Shinzo Okuokahttps://www.tricera.net/
Born in 1992 in Tokyo, Japan. After studying Indian philosophy at university, he worked at a publishing company as a deputy editor of an art magazine and a shrine magazine, where he was involved in planning and editing magazines and books. 2019 he joined TRiCERA, a start-up company, where he was in charge of developing Japan's first cross-border e-commerce site specializing in contemporary art, managing artists, and launching the company's own on-demand media. He is also in charge of developing Japan's first cross-border e-commerce site specializing in contemporary art, managing artists, and launching the company's own owned media. He is a fast writer, and when he was working for a magazine, he was able to write 150 pages in a month by himself.

Most Popular

You Might Like

We will hold a lottery to sell new prints by Kana Kamitoko and Kenta Nakajima.

TRiCERA is pleased to announce that we will be selling new prints by artists Kana Kamitoko and Kenta Nakajima, who have appeared on Fuji...

Over the Shape and Color of Love

 While the themes that artists take up may be grandiose, the source of their creations may be surprisingly familiar. This is especially true of...

What does the context of craft and decoration bring to painting? Interview with Kohei Kyomori.

My goal is to transcend time. My goal is to transcend time. By interpreting and updating the decorative culture that has survived throughout history...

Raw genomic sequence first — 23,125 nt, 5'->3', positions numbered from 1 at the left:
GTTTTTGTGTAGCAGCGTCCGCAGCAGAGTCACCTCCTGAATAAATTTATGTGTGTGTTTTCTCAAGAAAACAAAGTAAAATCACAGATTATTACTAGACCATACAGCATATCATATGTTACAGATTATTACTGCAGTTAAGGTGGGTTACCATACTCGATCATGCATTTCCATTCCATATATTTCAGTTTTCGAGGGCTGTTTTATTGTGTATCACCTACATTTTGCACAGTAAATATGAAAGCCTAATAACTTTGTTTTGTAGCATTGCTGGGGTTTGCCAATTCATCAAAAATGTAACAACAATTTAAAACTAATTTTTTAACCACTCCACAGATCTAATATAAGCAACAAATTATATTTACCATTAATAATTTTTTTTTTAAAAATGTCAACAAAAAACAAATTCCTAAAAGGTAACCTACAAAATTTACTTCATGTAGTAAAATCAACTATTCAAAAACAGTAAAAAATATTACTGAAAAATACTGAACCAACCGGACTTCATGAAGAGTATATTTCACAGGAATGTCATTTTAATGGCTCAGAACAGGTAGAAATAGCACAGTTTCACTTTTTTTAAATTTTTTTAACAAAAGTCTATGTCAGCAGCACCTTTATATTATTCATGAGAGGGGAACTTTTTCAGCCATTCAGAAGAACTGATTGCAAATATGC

6 Artwork to Create an Industrial Room

What is an industrial room? Industrial is a word that means "industrial" or "industrial". The room is characterized by a warehouse or factory look, high...

Tokyo Young Art Scenes #001

1.A contemporary art gallery in the corner of a first-class hotel "MEDEL GALLERY SHU", located in the Imperial Hotel Plaza in Ginza, Tokyo,...

Don't Miss

Summer Scenery in Art 2020 – Summer Greeting Part 2

The last week of August is the most sentimental days of summer for many people. For children, it's the end of summer vacation, college...

From Tomio Koyama Gallery to MAHO KUBOTA: Exhibitions to Visit in July

 With life as it was before the outbreak of the new coronavirus, many industries around the world are responding to the "new normal". In...

The Story of “Blue” in Art

The life that we see is incredibly vivid. However, in our daily lives, only artists and designers are conscious of color. Let's take...

Yuna Okanishi: Finding Zen in Your Handwriting

"Calligraphy is not just about drawing lines, it's also about the space between the lines." Yuna Okanishi From a young age, Yuna Okanishi was...

Feature Post

Quick Insight Vol.7 A look at the roots of Osamu Watanabe, the artist who dyes the world with cream

Osamu Watanabe is a Japanese artist who is a pioneer in sweets decoration. Influenced by his mother, who was a pastry chef...

Being Local and Being Global: Myanmar’s Contemporary Art Scene

The Flow of Contemporary Art in Myanmar In recent years, as Art Basel Hong Kong has established an "Insight Section" to introduce art scenes...

“window “Shimizu Jio (at MISA SHIN GALLERY)

Works that bring about phenomena that make us feel the invisible     Japanese artist Shimizu Jio's solo exhibition "window" is now on view at Misa Shin...

Quick Insight vol.1 – yuta okuda-

Active on the Asian art scene in Japan and Taiwan, yuta okuda attempts to depict and affirm the beauty of the natural order through...

Editor's Choice